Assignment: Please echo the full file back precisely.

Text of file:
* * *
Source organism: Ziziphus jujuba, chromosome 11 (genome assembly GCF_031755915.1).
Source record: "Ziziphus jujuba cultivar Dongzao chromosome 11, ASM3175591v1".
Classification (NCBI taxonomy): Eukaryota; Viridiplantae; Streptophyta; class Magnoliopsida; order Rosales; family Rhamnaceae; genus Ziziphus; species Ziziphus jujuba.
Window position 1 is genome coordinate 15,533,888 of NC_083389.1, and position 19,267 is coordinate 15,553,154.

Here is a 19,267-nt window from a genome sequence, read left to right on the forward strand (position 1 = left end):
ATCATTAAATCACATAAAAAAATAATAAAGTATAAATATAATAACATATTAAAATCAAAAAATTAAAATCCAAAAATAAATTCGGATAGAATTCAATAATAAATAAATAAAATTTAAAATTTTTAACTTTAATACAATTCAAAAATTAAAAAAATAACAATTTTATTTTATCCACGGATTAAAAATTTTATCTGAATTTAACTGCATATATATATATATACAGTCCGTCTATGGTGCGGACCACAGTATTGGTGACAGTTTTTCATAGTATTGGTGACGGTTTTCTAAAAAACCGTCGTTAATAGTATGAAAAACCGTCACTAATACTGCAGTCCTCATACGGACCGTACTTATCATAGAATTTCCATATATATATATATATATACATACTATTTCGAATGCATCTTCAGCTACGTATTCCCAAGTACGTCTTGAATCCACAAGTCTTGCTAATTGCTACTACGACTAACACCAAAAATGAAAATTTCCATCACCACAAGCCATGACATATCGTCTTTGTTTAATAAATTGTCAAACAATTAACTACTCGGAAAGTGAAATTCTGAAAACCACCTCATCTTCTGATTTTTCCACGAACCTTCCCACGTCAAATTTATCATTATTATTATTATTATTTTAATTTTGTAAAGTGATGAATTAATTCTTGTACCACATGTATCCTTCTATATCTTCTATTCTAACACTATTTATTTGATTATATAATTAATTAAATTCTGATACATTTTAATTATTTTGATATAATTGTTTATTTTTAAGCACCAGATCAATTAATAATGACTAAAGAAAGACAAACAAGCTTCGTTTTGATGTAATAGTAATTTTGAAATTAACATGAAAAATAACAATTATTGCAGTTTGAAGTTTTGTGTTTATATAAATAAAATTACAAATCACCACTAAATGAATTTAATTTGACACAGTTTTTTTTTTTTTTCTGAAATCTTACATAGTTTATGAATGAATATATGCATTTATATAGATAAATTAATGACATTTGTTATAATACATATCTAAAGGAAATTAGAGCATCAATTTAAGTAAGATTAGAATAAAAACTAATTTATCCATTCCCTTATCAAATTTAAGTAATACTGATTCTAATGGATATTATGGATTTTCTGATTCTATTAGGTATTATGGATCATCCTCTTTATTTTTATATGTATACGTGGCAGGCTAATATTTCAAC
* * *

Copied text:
Source organism: Ziziphus jujuba, chromosome 11 (genome assembly GCF_031755915.1).
Source record: "Ziziphus jujuba cultivar Dongzao chromosome 11, ASM3175591v1".
Classification (NCBI taxonomy): Eukaryota; Viridiplantae; Streptophyta; class Magnoliopsida; order Rosales; family Rhamnaceae; genus Ziziphus; species Ziziphus jujuba.
Window position 1 is genome coordinate 15,533,888 of NC_083389.1, and position 19,267 is coordinate 15,553,154.

Here is a 19,267-nt window from a genome sequence, read left to right on the forward strand (position 1 = left end):
ATCATTAAATCACATAAAAAAATAATAAAGTATAAATATAATAACATATTAAAATCAAAAAATTAAAATCCAAAAATAAATTCGGATAGAATTCAATAATAAATAAATAAAATTTAAAATTTTTAACTTTAATACAATTCAAAAATTAAAAAAATAACAATTTTATTTTATCCACGGATTAAAAATTTTATCTGAATTTAACTGCATATATATATATATACAGTCCGTCTATGGTGCGGACCACAGTATTGGTGACAGTTTTTCATAGTATTGGTGACGGTTTTCTAAAAAACCGTCGTTAATAGTATGAAAAACCGTCACTAATACTGCAGTCCTCATACGGACCGTACTTATCATAGAATTTCCATATATATATATATATATACATACTATTTCGAATGCATCTTCAGCTACGTATTCCCAAGTACGTCTTGAATCCACAAGTCTTGCTAATTGCTACTACGACTAACACCAAAAATGAAAATTTCCATCACCACAAGCCATGACATATCGTCTTTGTTTAATAAATTGTCAAACAATTAACTACTCGGAAAGTGAAATTCTGAAAACCACCTCATCTTCTGATTTTTCCACGAACCTTCCCACGTCAAATTTATCATTATTATTATTATTATTTTAATTTTGTAAAGTGATGAATTAATTCTTGTACCACATGTATCCTTCTATATCTTCTATTCTAACACTATTTATTTGATTATATAATTAATTAAATTCTGATACATTTTAATTATTTTGATATAATTGTTTATTTTTAAGCACCAGATCAATTAATAATGACTAAAGAAAGACAAACAAGCTTCGTTTTGATGTAATAGTAATTTTGAAATTAACATGAAAAATAACAATTATTGCAGTTTGAAGTTTTGTGTTTATATAAATAAAATTACAAATCACCACTAAATGAATTTAATTTGACACAGTTTTTTTTTTTTTTCTGAAATCTTACATAGTTTATGAATGAATATATGCATTTATATAGATAAATTAATGACATTTGTTATAATACATATCTAAAGGAAATTAGAGCATCAATTTAAGTAAGATTAGAATAAAAACTAATTTATCCATTCCCTTATCAAATTTAAGTAATACTGATTCTAATGGATATTATGGATTTTCTGATTCTATTAGGTATTATGGATCATCCTCTTTATTTTTATATGTATACGTGGCAGGCTAATATTTCAAC